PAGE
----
The unintended consequences of migration policy on origin-country labor market decisions
Journal of Development Economics, 2020, vol. 142, issue C
Due to concerns about human trafficking, Japan restricted the flow of Filipino migrants into performing arts jobs, effectively closing the Philippines' largest migration channel. I exploit heterogeneity in the impact of this migration restriction across the Philippines to examine the effect of circular migration on sending-country labor markets. I find a lack of fungibility in migration opportunities such that the restriction decreased migration from areas that sent entertainers to Japan. Labor force participation increased, income declined, and child labor increased. I document spillover effects to other migration opportunities, such that migration declines by more than the number of restricted entertainers.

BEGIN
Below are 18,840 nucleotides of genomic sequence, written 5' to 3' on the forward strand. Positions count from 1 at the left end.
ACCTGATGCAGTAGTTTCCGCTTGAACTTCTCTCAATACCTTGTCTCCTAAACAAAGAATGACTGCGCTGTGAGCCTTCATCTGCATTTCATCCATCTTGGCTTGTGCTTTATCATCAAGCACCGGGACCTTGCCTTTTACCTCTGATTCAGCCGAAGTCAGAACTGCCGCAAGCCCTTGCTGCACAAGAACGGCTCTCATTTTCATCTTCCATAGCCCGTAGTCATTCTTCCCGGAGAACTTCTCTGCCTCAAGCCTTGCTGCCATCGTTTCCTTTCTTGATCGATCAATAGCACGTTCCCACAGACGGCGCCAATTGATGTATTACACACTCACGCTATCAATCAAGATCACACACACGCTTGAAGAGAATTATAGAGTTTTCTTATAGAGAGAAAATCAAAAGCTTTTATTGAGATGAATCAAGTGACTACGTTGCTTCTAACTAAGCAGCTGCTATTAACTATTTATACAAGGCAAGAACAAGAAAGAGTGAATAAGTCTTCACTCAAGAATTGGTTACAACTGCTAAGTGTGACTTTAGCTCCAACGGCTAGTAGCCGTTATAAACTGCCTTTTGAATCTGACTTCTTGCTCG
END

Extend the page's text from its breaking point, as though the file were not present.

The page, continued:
Keywords: Migration; Labor markets; Philippines (search for similar items in EconPapers)
JEL-codes: F22 F24 J61 O12 O15 (search for similar items in EconPapers)
References: View references in EconPapers View complete reference list from CitEc
Citations: View citations in EconPapers (5) Track citations by RSS feed
Downloads: (external link)
Full text for ScienceDirect subscribers only
This item may be available elsewhere in EconPapers: Search for items with the same title.
Export reference: BibTeX
RIS (EndNote, ProCite, RefMan)
Persistent link: https://EconPapers.repec.org/RePEc:eee:deveco:v:142:y:2020:i:c:s0304387818310307
Access Statistics for this article
Journal of Development Economics is currently edited by M. R. Rosenzweig
More articles in Journal of Development Economics from Elsevier
Bibliographic data for series maintained by Catherine Liu ().